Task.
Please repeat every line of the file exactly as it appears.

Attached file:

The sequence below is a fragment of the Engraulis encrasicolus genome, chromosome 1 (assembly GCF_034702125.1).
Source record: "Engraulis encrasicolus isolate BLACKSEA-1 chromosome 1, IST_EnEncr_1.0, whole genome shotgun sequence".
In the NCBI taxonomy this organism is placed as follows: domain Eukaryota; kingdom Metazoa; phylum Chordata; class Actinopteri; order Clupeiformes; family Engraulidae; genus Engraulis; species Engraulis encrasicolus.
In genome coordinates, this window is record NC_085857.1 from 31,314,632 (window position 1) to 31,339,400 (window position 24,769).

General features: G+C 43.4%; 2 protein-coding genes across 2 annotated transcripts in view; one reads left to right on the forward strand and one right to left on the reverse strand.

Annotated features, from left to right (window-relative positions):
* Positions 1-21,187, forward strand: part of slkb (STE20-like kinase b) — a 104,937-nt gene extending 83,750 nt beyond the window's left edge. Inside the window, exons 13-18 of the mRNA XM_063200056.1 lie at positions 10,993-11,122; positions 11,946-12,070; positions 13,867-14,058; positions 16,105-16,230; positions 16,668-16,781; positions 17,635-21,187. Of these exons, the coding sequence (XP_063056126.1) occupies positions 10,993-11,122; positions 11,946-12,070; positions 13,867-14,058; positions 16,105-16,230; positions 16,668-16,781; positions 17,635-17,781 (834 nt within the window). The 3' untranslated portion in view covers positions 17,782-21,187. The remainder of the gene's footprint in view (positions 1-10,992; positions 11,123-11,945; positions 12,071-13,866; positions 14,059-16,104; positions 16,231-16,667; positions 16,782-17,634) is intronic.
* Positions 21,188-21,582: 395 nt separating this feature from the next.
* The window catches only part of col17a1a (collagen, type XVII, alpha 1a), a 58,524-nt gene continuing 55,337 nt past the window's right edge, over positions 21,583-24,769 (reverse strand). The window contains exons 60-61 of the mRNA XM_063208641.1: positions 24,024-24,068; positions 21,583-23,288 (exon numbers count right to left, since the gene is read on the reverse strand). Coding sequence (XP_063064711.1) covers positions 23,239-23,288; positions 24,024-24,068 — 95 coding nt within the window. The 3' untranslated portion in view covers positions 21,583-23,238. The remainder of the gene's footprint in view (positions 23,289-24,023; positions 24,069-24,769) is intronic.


The sequence below is a fragment of the Engraulis encrasicolus genome, chromosome 1 (assembly GCF_034702125.1).
Source record: "Engraulis encrasicolus isolate BLACKSEA-1 chromosome 1, IST_EnEncr_1.0, whole genome shotgun sequence".
In the NCBI taxonomy this organism is placed as follows: domain Eukaryota; kingdom Metazoa; phylum Chordata; class Actinopteri; order Clupeiformes; family Engraulidae; genus Engraulis; species Engraulis encrasicolus.
In genome coordinates, this window is record NC_085857.1 from 31,314,632 (window position 1) to 31,339,400 (window position 24,769).

General features: G+C 43.4%; 2 protein-coding genes across 2 annotated transcripts in view; one reads left to right on the forward strand and one right to left on the reverse strand.

Annotated features, from left to right (window-relative positions):
* Positions 1-21,187, forward strand: part of slkb (STE20-like kinase b) — a 104,937-nt gene extending 83,750 nt beyond the window's left edge. Inside the window, exons 13-18 of the mRNA XM_063200056.1 lie at positions 10,993-11,122; positions 11,946-12,070; positions 13,867-14,058; positions 16,105-16,230; positions 16,668-16,781; positions 17,635-21,187. Of these exons, the coding sequence (XP_063056126.1) occupies positions 10,993-11,122; positions 11,946-12,070; positions 13,867-14,058; positions 16,105-16,230; positions 16,668-16,781; positions 17,635-17,781 (834 nt within the window). The 3' untranslated portion in view covers positions 17,782-21,187. The remainder of the gene's footprint in view (positions 1-10,992; positions 11,123-11,945; positions 12,071-13,866; positions 14,059-16,104; positions 16,231-16,667; positions 16,782-17,634) is intronic.
* Positions 21,188-21,582: 395 nt separating this feature from the next.
* The window catches only part of col17a1a (collagen, type XVII, alpha 1a), a 58,524-nt gene continuing 55,337 nt past the window's right edge, over positions 21,583-24,769 (reverse strand). The window contains exons 60-61 of the mRNA XM_063208641.1: positions 24,024-24,068; positions 21,583-23,288 (exon numbers count right to left, since the gene is read on the reverse strand). Coding sequence (XP_063064711.1) covers positions 23,239-23,288; positions 24,024-24,068 — 95 coding nt within the window. The 3' untranslated portion in view covers positions 21,583-23,238. The remainder of the gene's footprint in view (positions 23,289-24,023; positions 24,069-24,769) is intronic.